LANSING, Mich. – Today, the Michigan Department of Health and Human Services (MDHHS) announced it is launching a statewide media campaign encouraging Michiganders to get their flu vaccine this fall and help prevent an outbreak of a second communicable disease that – with COVID-19 still very much a concern – could put our state’s economy and health care system at greater risk.

Last flu season, an estimated 3.2 million people in Michigan received a flu vaccine as documented in the Michigan Care Improvement Registry (MCIR). While reporting doses to the MCIR is strongly encouraged, it is not mandatory for adults aged 20 years and older. The state has set a goal of achieving a 33 percent increase in flu vaccination this season, which means more than 1 million people over last flu season. To accurately reflect how many Michiganders are receiving flu vaccine this season, reporting all doses to the MCIR is vital.

The vaccine is already available in some parts of Michigan, with an ample supply expected across the state and nation starting in early fall.

“It’s more important than ever for Michiganders everywhere to get your flu vaccine. Preventing the flu will help us save lives and preserve the health care resources we need to continue fighting COVID-19,” said Gov. Gretchen Whitmer. “Every flu-related hospitalization we see this season will put an additional strain on Michigan’s economy and our health care systems and hospitals. Our hospitals are still reeling from the spring COVID-19 hospitalizations and are working to prepare for a potential second wave of the virus. I encourage everyone to get their flu vaccine, and tell your friends and family to do the same.”

The flu vaccine campaign – Facing the Flu Together – will include multiple media sources including TV and connected TV, social and digital media, podcasts, print and radio advertising. Ads and messages will begin Aug. 31 and reach audiences across Michigan, including targeting the most vulnerable and at-risk populations. An updated flu vaccine website at also launched today with comprehensive resources with more information soon to be added.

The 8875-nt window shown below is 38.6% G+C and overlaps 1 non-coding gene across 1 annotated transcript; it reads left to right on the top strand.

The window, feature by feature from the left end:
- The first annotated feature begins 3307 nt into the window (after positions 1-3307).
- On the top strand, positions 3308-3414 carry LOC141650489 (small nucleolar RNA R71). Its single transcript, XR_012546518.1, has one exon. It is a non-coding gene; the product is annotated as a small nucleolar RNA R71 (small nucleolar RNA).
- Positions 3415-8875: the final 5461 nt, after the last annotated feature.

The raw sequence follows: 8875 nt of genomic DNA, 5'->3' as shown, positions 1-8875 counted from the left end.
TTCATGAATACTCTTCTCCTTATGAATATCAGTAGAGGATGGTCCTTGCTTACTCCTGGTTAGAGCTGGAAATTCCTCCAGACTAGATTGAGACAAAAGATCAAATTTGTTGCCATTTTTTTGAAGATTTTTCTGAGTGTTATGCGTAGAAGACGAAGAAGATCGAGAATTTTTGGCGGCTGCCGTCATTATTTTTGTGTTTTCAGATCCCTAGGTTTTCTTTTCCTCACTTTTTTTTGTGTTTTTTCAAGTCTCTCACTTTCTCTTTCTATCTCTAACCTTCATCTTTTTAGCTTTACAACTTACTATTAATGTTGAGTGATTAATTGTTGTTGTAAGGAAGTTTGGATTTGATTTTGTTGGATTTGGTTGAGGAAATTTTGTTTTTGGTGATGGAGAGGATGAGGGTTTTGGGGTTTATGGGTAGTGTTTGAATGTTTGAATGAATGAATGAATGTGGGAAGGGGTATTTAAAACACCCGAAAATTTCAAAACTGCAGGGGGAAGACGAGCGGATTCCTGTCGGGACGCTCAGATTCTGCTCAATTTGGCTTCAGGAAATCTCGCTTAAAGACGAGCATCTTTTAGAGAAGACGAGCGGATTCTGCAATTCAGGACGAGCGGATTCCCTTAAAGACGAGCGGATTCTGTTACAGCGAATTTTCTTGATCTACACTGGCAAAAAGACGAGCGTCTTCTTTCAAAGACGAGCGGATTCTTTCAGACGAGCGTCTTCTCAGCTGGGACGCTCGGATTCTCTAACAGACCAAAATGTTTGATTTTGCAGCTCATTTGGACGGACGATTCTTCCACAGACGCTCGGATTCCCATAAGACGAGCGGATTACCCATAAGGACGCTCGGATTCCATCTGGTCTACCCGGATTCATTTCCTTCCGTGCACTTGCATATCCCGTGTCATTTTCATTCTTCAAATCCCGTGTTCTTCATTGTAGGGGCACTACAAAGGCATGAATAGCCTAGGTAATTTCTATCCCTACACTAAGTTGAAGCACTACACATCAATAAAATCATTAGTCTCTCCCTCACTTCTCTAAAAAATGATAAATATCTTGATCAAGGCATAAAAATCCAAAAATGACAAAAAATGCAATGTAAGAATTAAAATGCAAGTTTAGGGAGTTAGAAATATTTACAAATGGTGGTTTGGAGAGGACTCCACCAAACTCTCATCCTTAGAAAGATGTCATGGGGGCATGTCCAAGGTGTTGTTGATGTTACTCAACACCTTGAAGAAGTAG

During the 2019-2020 flu season, the nation recorded 39 to 56 million estimated cases of the flu, 18 to 26 million medical visits due to the flu and nearly half a million flu hospitalizations. Despite its comparison to the common cold, the flu is a very serious and potentially deadly disease, especially for children, older people and people with chronic health conditions. Last season, 187 children died from the flu in the United States, including six children in Michigan.

“There is a lot of misinformation about the flu and the flu vaccine, but the science is clear: the flu can be deadly, and there are steps that we can take to protect against it,” said Dr. Joneigh Khaldun, MDHHS chief deputy for health and chief medical executive. “That’s why as a parent and a doctor, I make sure myself and my children are protected each year with a flu vaccine for their safety, and for my patients, friends and community.”

To support the effort to get Michiganders vaccinated against the flu, the Michigan Health & Hospital Association, Michigan Primary Care Association and the Franny Strong Foundation joined Governor Whitmer and MDHHS in calling on residents to get vaccinated. Michigan’s health care system, hospitals and health clinics will be ramping up efforts to vaccinate for the flu this fall and throughout the season.

Additionally, the state’s IVaccinate campaign is working to educate residents about the safety of vaccinating. In an effort to help parents protect their children from all serious vaccine-preventable diseases, I Vaccinate provides the facts parents need to make informed decisions about vaccinations.

As the flu vaccine becomes available, Michiganders should contact their local health departments, physicians and pharmacies to schedule a time to get the flu shot, and to seek out credible sources like for answers to vaccine questions. For more information about the flu, visit

Information around this outbreak is changing rapidly. The latest information is available at and